Monday, March 4, 2013

When King of the Texas Empire kidnaps Warren's brother, Warren embarks into a still Wild West to save him. On his journey, he makes a discovery that changes his life forever—he and his brother are long-lost members of the Texas royal family and the King wants them both dead.

He gets help from an activist Texan named Lena, who's itching to take on the King and happens to be a beautiful firecracker Warren can't stay away from. Convincing her he's not one of the bad guys becomes harder when a mysterious energy stirs in his body, turning his brain into a hive of emotions and memories—not all his own.

A legacy of violence is not all he inherited from the brutal Kings of Texas. The myth that the royal family possesses supernatural powers may not be myth at all.

Gone are the days when choosing a major was a big deal. Now Warren must save his brother and choose whether or not to be King, follow a King, or die before he can retire his fake ID.


When Warren arrived outside his mother's apartment, he saw Luke Skywalker's face plastered against the window. For some reason, his mother had taped his old Star Wars comforter over the patio glass. He didn't pause too long to wonder why. His mother suffered from what his brother called severe eccentricity, a condition that sometimes included blacking out windows with old sheets for no obvious reason.
Warren always came home when his mother asked, in part because she tended to do things like make bacon in the toaster and start fires. However, if she called him today for anything less than a toaster fire, he would head right back to campus to enjoy the first day after finals the way he had intended to—drunk and poolside.
He wiped his feet like his mother taught him, even though the revolting brown carpeting didn't show much. He kind of missed the crappiness of the apartment he grew up in, although he didn't know why, because crappy also described his new apartment in Eugene. Still, to him, home smelled like pine trees intermingled with pool chlorine and exhaust from the laundry room.
His mother stood in the kitchen beside their yellow nineteen-eighties stove and a refrigerator that always looked too small next to Warren and his other too-tall family members. She held a box of uncooked spaghetti and didn't respond to his presence right away. The box of spaghetti looked worn and crushed, as if his mother had stood there and squeezed the box for a while. The wrinkle between her eyes had grown deeper, and a few more strands of gray had found their way into her waist-length black hair.
Warren took the box of spaghetti out of her hands.
"I will make you dinner," she said.
"I'm not hungry."
Two Red Bulls churned in Warren's hungover and now worried stomach.
"What's wrong?" he asked.
Please don't say cancer. At six-foot-five, Warren had grown too tall for most childish things, but losing his mama still felt like the worst thing that could possibly happen.
"It's Isaac," she said.
Warren's hands began to sweat.
"What's wrong with him?"
Okay, maybe losing his little brother felt like the worst thing that could possibly happen.
His mother took Warren by the hand and led him into their apartment's only bedroom. She had slept on the couch for fourteen years, and Warren and Isaac had shared this room. A bleach-stained towel hung over a broken window. Through the gap, Warren saw the courtyard full of pine trees where they had played as kids—the courtyard where Isaac collected specimens to look at under his microscope while Warren hit mud balls with his baseball bat.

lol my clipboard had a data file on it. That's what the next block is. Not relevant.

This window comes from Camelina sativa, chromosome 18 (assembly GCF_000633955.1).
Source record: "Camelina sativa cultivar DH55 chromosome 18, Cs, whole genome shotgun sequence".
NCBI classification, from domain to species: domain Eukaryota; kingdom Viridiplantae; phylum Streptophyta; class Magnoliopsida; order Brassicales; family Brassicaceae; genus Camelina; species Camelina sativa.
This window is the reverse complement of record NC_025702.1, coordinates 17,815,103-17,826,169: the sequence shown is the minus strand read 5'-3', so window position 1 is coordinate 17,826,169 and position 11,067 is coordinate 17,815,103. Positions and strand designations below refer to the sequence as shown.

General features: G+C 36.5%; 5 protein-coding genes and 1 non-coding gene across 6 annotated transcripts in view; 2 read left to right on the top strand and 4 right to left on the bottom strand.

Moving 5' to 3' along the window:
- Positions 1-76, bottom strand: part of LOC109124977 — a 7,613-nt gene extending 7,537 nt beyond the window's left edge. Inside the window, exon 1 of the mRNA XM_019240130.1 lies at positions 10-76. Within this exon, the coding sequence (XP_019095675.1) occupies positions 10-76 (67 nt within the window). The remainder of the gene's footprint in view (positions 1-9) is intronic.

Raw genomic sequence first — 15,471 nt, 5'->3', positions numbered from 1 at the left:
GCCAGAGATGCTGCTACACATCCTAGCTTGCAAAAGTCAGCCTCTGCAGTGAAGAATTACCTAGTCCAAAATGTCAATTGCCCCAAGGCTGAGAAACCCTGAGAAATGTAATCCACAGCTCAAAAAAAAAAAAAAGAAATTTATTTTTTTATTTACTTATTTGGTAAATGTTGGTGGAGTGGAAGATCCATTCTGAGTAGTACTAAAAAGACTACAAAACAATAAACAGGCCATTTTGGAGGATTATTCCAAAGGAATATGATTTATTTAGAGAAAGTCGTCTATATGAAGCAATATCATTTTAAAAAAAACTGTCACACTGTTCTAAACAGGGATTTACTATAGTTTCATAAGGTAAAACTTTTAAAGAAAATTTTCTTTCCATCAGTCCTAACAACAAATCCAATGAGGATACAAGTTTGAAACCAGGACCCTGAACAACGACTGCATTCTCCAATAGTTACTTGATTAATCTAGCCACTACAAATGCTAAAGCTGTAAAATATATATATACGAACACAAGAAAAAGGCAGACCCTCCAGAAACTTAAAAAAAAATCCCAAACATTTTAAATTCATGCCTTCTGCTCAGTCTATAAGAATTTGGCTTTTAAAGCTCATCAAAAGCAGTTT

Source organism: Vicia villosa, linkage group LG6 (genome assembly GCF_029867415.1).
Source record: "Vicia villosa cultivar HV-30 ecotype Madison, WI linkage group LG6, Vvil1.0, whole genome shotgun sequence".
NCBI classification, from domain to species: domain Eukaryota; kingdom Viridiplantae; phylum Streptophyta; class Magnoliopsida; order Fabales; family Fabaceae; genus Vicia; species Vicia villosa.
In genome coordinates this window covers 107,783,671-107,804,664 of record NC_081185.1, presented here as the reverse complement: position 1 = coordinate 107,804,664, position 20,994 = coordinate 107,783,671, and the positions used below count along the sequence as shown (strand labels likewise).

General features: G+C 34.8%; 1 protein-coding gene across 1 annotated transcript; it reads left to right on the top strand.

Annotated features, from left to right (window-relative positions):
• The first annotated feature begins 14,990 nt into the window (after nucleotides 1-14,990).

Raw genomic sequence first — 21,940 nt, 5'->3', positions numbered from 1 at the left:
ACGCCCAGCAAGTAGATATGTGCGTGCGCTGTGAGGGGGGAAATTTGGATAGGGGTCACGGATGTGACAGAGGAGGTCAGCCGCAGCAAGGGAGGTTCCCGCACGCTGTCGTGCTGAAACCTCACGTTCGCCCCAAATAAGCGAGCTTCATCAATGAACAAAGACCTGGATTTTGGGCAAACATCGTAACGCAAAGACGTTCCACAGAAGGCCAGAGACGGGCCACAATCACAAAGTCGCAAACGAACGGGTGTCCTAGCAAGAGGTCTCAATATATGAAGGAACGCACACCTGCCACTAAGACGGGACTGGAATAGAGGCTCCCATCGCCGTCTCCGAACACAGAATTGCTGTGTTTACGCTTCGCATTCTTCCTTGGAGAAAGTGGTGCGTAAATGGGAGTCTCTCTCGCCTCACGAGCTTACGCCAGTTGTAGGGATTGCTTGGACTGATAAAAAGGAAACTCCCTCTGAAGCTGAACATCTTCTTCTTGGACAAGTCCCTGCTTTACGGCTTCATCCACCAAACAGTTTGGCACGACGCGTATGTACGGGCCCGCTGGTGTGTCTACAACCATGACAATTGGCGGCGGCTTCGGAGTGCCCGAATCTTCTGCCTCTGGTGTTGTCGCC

Glass surrounded a brownish-red smudge on the carpet. Blood.
"What is this?" Warren asked.
"Someone took him."
Warren's breath caught in his throat.
"He came home to visit. Said he felt sick. I tried to get off work, but I couldn't find anyone to cover my shift." Her voice took on a higher, more urgent pitch. "When I came home, he was gone."
"You mean someone actually broke in and took him?"
"He's sixteen years old and freaking six-foot-four. You don't just abduct a guy like that for no reason. What the hell for?"
She shook her head, her eyes on the spot of blood.
"Did you call the police?" His voice got higher and louder too.
"Yes, I called 9-1-1, like you told me to for an emergency. Isaac put the numbers on the phone so I wouldn't forget. They came and asked me questions and took pictures."
"What did the police say?" Warren asked.
"Just to call if anything new happens."
"It doesn't make sense. He's nice to everyone. Keeps his head down. This is bullshit." He realized he had yelled. "I'm sorry. I didn't mean to curse."
"It's okay."
Warren knelt to get a better look at the blood smudge, careful to avoid the glass.
His mother sat on the floor next to him and took his hand.
He didn't notice his hand shook until she held it firmly.
She pulled him into a hug and squeezed tightly.
"I love you," she said.
"I know. I love you, too, Mom."
"I think you should go."
"What? No. I'm not going anywhere." She got confused at the grocery store on her best days. She needed him now. And he needed her.
"They'll come for you, too," she said in a near-whisper.
He pulled away from her. "What aren't you telling me?"
"Nothing. I'm just worried. I don't want to lose you, too."
She didn't lie well, and only one topic caused her to act this evasive.
"Does this have anything to do with my father?"
She paused for what seemed like a full minute, and then finally gave the same answer she always gave when they asked about their father.
"No. Your father is dead. He died in Waterloo when the bomb hit Texas."
Posted by Unknown On 10:06 AM 1 comment

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